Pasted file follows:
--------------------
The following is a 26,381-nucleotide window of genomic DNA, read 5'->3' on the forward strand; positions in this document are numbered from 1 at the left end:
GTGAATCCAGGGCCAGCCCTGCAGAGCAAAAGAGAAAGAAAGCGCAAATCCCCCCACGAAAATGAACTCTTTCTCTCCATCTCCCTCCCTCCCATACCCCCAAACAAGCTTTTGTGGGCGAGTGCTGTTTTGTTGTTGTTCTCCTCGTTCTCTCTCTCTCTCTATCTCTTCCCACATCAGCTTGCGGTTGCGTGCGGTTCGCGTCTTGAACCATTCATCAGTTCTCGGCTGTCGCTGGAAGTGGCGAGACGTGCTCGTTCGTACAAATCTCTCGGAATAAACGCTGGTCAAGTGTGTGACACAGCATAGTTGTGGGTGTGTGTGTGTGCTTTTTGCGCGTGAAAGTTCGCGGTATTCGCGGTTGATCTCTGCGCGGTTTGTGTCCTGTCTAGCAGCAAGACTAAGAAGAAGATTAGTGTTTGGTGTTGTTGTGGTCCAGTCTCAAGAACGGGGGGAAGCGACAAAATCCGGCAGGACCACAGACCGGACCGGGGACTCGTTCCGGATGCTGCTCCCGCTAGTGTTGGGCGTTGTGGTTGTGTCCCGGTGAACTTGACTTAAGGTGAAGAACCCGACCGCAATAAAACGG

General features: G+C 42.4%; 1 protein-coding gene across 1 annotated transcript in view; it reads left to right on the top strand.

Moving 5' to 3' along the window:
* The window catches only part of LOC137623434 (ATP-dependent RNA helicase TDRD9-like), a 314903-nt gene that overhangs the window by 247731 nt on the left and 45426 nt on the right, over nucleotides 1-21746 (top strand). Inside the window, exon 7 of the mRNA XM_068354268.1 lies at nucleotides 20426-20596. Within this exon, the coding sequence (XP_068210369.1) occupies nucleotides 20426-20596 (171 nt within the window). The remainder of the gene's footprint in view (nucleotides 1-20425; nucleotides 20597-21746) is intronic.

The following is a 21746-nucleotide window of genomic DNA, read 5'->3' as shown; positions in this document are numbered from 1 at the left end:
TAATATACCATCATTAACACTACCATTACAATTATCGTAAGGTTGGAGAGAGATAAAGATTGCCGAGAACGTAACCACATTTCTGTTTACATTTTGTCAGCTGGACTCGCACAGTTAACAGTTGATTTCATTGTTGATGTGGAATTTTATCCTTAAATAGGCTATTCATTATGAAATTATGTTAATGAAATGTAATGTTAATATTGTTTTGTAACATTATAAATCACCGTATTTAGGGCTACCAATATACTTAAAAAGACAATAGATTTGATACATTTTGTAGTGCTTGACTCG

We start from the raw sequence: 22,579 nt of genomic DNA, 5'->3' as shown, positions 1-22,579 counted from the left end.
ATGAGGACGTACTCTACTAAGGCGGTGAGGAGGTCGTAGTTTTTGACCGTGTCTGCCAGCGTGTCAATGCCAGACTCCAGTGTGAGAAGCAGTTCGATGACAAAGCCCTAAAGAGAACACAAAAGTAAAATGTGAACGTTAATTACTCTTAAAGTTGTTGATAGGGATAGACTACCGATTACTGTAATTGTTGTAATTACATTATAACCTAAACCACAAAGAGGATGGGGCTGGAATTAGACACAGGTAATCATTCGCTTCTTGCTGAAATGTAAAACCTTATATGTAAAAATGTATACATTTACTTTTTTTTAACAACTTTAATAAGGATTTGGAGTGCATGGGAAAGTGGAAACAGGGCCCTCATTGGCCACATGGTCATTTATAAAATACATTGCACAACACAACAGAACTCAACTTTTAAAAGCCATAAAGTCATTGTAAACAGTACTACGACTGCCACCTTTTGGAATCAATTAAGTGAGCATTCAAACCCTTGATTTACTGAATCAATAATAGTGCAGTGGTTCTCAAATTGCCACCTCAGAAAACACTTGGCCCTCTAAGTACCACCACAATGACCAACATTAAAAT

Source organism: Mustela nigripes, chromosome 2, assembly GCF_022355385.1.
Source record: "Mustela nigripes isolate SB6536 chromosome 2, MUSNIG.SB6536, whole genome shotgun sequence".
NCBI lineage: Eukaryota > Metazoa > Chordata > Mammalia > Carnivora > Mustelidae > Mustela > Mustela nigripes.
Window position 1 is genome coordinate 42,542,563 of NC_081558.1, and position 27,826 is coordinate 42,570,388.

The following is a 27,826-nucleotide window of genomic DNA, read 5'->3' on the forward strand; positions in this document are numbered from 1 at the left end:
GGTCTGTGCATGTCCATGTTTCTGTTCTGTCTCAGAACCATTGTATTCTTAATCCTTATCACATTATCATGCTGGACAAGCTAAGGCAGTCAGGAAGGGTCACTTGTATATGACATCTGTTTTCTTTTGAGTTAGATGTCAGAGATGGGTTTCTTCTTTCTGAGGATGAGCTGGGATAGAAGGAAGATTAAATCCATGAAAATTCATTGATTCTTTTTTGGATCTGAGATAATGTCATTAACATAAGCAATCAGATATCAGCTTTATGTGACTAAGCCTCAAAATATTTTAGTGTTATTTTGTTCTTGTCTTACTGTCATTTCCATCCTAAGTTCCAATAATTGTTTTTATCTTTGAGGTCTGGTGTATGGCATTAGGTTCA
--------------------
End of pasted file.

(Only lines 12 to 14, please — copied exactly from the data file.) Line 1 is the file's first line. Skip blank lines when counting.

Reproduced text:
NCBI lineage: Eukaryota > Metazoa > Chordata > Mammalia > Carnivora > Mustelidae > Mustela > Mustela nigripes.
Window position 1 is genome coordinate 42,542,563 of NC_081558.1, and position 27,826 is coordinate 42,570,388.

The following is a 27,826-nucleotide window of genomic DNA, read 5'->3' on the forward strand; positions in this document are numbered from 1 at the left end: